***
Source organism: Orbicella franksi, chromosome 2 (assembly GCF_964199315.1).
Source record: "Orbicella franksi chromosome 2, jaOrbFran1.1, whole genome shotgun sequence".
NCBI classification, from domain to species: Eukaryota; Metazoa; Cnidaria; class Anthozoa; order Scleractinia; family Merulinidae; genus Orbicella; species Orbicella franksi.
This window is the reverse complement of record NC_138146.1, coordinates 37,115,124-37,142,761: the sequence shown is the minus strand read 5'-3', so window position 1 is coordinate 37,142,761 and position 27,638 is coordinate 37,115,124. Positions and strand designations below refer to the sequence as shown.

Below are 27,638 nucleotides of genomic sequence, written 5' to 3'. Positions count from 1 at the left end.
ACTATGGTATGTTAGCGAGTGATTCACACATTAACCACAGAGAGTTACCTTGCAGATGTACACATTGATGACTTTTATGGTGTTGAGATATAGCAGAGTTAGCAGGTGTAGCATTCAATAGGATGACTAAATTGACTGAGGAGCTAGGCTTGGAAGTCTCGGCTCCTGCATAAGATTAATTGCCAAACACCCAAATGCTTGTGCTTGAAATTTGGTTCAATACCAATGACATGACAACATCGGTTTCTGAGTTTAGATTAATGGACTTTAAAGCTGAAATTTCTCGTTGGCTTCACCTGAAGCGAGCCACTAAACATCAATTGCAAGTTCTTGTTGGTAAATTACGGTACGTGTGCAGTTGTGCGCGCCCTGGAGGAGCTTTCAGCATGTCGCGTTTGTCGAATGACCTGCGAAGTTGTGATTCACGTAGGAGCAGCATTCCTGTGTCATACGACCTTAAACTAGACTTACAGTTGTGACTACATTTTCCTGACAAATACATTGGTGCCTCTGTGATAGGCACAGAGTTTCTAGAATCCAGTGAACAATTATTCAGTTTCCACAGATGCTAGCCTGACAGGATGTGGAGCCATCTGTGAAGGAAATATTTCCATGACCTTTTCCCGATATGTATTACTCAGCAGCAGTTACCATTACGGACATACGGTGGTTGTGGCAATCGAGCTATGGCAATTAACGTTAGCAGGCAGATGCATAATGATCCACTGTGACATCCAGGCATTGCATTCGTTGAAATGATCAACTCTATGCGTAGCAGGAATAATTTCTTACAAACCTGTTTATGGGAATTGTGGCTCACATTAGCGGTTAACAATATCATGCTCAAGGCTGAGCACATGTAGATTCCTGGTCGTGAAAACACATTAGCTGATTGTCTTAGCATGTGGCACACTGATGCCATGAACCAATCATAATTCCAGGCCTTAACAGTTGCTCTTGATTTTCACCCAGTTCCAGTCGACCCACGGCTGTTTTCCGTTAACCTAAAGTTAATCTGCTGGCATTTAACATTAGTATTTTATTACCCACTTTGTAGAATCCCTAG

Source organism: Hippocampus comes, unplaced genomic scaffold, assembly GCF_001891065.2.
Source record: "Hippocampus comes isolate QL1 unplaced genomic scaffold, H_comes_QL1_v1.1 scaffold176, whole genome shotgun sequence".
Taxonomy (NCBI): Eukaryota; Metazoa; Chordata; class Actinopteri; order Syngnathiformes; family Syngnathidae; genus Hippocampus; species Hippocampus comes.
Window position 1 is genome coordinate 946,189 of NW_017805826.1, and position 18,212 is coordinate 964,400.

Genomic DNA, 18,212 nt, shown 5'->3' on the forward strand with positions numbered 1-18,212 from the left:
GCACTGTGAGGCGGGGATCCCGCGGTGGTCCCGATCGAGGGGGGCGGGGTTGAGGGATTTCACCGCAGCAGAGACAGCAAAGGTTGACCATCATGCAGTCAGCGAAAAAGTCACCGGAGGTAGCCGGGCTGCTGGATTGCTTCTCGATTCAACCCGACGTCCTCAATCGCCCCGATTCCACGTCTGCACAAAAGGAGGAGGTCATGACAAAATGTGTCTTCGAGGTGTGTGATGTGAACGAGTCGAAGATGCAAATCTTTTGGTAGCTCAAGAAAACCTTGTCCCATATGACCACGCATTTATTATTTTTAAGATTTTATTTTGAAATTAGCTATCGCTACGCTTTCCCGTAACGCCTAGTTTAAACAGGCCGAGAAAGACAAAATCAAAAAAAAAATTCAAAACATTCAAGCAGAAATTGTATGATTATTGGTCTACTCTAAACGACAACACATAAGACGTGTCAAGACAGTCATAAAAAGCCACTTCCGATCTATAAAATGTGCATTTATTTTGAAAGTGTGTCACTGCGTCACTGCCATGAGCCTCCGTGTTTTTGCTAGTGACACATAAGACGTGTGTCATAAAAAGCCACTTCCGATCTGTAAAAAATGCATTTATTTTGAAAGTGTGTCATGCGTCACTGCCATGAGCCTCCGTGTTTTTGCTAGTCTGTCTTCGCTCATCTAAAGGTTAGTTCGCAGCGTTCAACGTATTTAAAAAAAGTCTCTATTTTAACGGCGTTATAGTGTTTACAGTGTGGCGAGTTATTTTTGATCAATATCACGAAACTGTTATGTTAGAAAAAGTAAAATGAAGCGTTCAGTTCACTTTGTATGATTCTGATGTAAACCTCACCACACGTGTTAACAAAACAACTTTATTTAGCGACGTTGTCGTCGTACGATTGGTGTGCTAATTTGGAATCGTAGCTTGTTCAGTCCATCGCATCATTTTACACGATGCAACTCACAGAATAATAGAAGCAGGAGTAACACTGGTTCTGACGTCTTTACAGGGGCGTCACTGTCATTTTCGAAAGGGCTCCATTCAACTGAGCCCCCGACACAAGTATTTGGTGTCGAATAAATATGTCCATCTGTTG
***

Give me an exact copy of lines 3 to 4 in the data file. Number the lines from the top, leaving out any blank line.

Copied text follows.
NCBI classification, from domain to species: Eukaryota; Metazoa; Cnidaria; class Anthozoa; order Scleractinia; family Merulinidae; genus Orbicella; species Orbicella franksi.
This window is the reverse complement of record NC_138146.1, coordinates 37,115,124-37,142,761: the sequence shown is the minus strand read 5'-3', so window position 1 is coordinate 37,142,761 and position 27,638 is coordinate 37,115,124. Positions and strand designations below refer to the sequence as shown.